Growth Habit

Both species can become excessively tall when they are placed away from light sources. The plant should be rotated every 3 weeks to ensure it is growing equally on all sides.

There may be the aerial roots trying to get out of from the pot. Selloum and Xanadu make use of them in nature to climb upwards towards the light and to anchor themselves when they seek sunlight.

Not Too Bright

The Philodendron Selloum nor the Xanadu will be content in the sun. Lights that are direct will scorch their gorgeous leaves.

Like many other plants that thrive in sunny and indirect areas. Philodendron Xanadu is a favorite because it’s quite content in a shaded spot, something that is not the case for the majority of tropical plants.

They will both grow towards sunlight if they’re placed in a place that is slightly dark. This can result in a’stemmy plants, with its leaves resembling hands reaching out for light.

If you don’t have a more sunny area, you could turn the pot each months or more to ensure that the plant doesn’t become in a lopsided way.

If they are located in an area that is too much sunlight the two types of Philodendron look like they have lightened, lighter leaves.

If you want a bush that has lush green foliage, play around with it and move it once a months or until you have the ideal spot for it within your house!

Heat and Humidity

Think jungle and Both Selloum as well as Xanadu thrive in temperatures that range between 65oF (18oC) to 85oF (29oC).

Both prefer humid conditions Ideally, at or above 40 percent. If you live in a room that have heaters or air conditioning Consider the use of a humidifier

Watering

Philodendrons are actually quite simple to maintain so long you remember their natural habitats. They are a great choice for horticulturalists. Philodendron Xanadu is especially sensitive to root rot, so be sure that your pots are drained.

They should be watered once a week during summer and every two weeks during winter. When the ground is not moist, then water extensively until the water drains out of the drainage hole.

Fertilizer

In spring and summer the plant is into dormancy in winter and does not require as much nutrients.

Powder and liquid fertilizers are fine however, you must ensure that you don’t feed them too much. The leaves usually change to lighter shades of green when your plant requires more fertilizer.

Pest and Diseases

Both species are not particularly susceptible to pests. Be on the lookout for aphids, spider mites, and mealybugs.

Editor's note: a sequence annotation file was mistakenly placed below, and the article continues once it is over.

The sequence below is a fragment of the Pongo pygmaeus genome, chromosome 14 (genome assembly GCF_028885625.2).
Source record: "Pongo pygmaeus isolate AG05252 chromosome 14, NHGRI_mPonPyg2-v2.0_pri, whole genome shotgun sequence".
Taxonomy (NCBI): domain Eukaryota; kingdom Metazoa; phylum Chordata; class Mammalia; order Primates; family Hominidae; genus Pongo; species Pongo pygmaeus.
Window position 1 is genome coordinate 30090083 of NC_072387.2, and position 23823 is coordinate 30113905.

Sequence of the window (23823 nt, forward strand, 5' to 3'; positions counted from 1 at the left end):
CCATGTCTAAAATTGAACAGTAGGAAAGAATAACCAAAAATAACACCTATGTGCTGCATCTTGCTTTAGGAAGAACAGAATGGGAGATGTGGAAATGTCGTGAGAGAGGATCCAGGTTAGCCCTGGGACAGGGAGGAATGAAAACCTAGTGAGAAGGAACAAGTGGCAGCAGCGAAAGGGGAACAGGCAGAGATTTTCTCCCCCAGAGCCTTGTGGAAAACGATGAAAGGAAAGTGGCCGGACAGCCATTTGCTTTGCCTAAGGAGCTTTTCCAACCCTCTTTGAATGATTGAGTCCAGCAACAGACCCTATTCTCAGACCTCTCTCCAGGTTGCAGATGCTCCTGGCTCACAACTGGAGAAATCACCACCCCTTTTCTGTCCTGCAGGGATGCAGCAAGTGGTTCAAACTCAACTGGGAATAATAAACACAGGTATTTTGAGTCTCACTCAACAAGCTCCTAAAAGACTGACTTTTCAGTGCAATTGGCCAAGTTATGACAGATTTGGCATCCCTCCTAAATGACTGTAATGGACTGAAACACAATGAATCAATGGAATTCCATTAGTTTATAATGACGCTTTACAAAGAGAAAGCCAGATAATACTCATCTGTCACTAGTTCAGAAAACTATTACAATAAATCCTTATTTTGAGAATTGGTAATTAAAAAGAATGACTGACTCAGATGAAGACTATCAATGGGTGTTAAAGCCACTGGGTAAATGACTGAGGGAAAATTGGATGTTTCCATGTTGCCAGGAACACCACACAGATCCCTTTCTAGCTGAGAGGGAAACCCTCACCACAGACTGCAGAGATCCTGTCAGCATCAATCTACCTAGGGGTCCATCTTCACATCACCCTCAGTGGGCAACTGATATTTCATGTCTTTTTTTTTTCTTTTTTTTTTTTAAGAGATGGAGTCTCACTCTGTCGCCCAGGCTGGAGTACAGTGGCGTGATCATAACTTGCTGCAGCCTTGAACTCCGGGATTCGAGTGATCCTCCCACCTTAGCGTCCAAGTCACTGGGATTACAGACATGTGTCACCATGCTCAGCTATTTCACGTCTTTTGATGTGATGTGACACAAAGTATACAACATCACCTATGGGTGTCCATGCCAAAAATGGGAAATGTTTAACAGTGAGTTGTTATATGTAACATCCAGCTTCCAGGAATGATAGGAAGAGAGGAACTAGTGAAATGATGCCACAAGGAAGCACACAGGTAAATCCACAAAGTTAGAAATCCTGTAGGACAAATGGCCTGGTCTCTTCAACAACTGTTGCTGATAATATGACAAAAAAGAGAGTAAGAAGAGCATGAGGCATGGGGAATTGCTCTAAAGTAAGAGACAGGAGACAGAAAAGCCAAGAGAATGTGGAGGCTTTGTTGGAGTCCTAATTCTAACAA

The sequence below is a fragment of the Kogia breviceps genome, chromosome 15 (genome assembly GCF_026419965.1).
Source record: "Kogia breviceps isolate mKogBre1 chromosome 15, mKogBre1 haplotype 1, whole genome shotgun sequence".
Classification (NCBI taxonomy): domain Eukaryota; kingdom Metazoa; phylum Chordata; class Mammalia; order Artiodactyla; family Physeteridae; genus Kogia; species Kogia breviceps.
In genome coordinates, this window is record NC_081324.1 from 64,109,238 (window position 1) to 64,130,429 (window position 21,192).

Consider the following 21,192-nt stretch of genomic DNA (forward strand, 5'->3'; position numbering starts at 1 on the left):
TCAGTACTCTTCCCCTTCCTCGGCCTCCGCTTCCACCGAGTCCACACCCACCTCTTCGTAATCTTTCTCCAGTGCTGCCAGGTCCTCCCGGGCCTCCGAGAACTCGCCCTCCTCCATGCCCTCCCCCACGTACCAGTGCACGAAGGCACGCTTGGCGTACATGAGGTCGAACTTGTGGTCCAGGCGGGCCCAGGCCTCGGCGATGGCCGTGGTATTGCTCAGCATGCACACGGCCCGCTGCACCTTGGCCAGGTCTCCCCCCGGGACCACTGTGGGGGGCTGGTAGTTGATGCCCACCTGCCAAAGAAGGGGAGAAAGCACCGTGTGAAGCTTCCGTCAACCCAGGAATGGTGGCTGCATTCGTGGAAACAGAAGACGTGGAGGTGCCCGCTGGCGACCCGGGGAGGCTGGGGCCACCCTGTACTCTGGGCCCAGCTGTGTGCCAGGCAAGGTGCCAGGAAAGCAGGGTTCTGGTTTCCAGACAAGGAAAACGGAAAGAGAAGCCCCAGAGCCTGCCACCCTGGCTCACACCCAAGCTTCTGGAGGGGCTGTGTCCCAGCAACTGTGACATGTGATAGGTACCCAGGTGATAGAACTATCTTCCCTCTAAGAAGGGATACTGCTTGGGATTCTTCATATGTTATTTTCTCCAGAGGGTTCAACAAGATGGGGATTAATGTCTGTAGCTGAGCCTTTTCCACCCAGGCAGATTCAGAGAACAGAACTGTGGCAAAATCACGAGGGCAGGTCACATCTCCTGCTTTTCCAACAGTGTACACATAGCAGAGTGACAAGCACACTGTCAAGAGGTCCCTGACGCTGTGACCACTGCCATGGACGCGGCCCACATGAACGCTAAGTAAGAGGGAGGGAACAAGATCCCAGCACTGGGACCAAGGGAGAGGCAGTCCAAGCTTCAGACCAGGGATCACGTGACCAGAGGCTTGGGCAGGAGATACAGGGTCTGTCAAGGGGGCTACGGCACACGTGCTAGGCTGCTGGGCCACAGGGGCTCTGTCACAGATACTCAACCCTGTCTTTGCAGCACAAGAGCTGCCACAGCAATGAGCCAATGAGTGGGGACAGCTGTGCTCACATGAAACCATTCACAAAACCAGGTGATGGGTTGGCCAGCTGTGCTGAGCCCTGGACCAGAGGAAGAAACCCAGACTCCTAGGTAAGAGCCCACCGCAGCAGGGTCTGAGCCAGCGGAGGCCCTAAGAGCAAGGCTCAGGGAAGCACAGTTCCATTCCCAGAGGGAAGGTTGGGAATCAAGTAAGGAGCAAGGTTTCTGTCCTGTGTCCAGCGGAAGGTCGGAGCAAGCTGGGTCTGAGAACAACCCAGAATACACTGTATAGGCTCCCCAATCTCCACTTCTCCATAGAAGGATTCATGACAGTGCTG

Philodendron Selloum as well as Xanadu are susceptible to bacterial blightthat causes tiny dark green spots in their leaf. Xanadu is prone to root rot.

Toxicity

Both species can be harmful to humans and animals which can cause stomach discomfort and breathing difficulties. Contact with sap can cause irritation.

If you are trimming or repotting or both Selloum or Xanadu ensure that you wear gloves that are protective and clean the equipment you employed.

Consuming them can lead to a unpleasant experience, so ensure that children and pets aren’t able to reach them.

What’s in the name?

There are Selloum and Xanadu were previously Philodendrons which are belonging to the Araceae family’s subgenus Meconostigma which is the third subgenera in the Genus Philodendron.

In 2018 the two species were classified within their own Genus Thaumatophyllum which roughly translates into Miracle Leaf’.

This is a great fit for them! Since they’re both often referred to as Philodendrons I’ve referred to them by their name.

However, there’s more. The Xanadu was named by a farmer in Australia. I’m guessing they were big admirers of Australian singer Olivia Newton-John.

However it was trademarked as “Winterbourne” a few years afterward. The patent issued in 1988 is expired and it’s not trademarked anymore. You’re permitted to reproduce.

There are some who claim that it wasn’t an actual plant that was it was simply seeds taken from an uncultivated plant in Brazil and was claimed to be a brand new invention in 1983.

The Philodendron selloum has also an illustrative naming history. Its real term can be described as Thaumatophyllum bipinnatifidum and not selloum.

When botanists discovered that Selloum and Bipinnatifidum were the same plant They adopted the name which was first published in the literature first. There are many nicknames for it such as Hope Selloum and Tree Selloum.

Stephanie

Stephanie

Went from a bad gardener to a half-decent one over 10+ years. Super happy to share my tips and tricks with you :)